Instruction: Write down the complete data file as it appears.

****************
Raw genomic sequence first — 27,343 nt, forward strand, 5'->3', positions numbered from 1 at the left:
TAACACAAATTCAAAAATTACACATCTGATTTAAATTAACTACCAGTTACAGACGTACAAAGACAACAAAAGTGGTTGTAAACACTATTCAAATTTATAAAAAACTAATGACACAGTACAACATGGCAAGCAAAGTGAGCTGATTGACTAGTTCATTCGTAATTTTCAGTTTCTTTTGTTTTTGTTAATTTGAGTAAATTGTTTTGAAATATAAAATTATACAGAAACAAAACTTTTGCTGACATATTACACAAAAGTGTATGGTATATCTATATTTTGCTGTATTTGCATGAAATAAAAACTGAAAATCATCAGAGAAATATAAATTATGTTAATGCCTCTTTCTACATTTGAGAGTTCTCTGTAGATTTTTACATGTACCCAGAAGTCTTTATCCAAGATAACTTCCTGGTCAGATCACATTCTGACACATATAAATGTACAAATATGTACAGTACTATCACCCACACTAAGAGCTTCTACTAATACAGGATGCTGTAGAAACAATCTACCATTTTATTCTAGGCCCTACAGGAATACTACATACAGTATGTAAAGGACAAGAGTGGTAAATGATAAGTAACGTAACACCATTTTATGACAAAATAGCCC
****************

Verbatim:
Raw genomic sequence first — 27,343 nt, forward strand, 5'->3', positions numbered from 1 at the left:
TAACACAAATTCAAAAATTACACATCTGATTTAAATTAACTACCAGTTACAGACGTACAAAGACAACAAAAGTGGTTGTAAACACTATTCAAATTTATAAAAAACTAATGACACAGTACAACATGGCAAGCAAAGTGAGCTGATTGACTAGTTCATTCGTAATTTTCAGTTTCTTTTGTTTTTGTTAATTTGAGTAAATTGTTTTGAAATATAAAATTATACAGAAACAAAACTTTTGCTGACATATTACACAAAAGTGTATGGTATATCTATATTTTGCTGTATTTGCATGAAATAAAAACTGAAAATCATCAGAGAAATATAAATTATGTTAATGCCTCTTTCTACATTTGAGAGTTCTCTGTAGATTTTTACATGTACCCAGAAGTCTTTATCCAAGATAACTTCCTGGTCAGATCACATTCTGACACATATAAATGTACAAATATGTACAGTACTATCACCCACACTAAGAGCTTCTACTAATACAGGATGCTGTAGAAACAATCTACCATTTTATTCTAGGCCCTACAGGAATACTACATACAGTATGTAAAGGACAAGAGTGGTAAATGATAAGTAACGTAACACCATTTTATGACAAAATAGCCC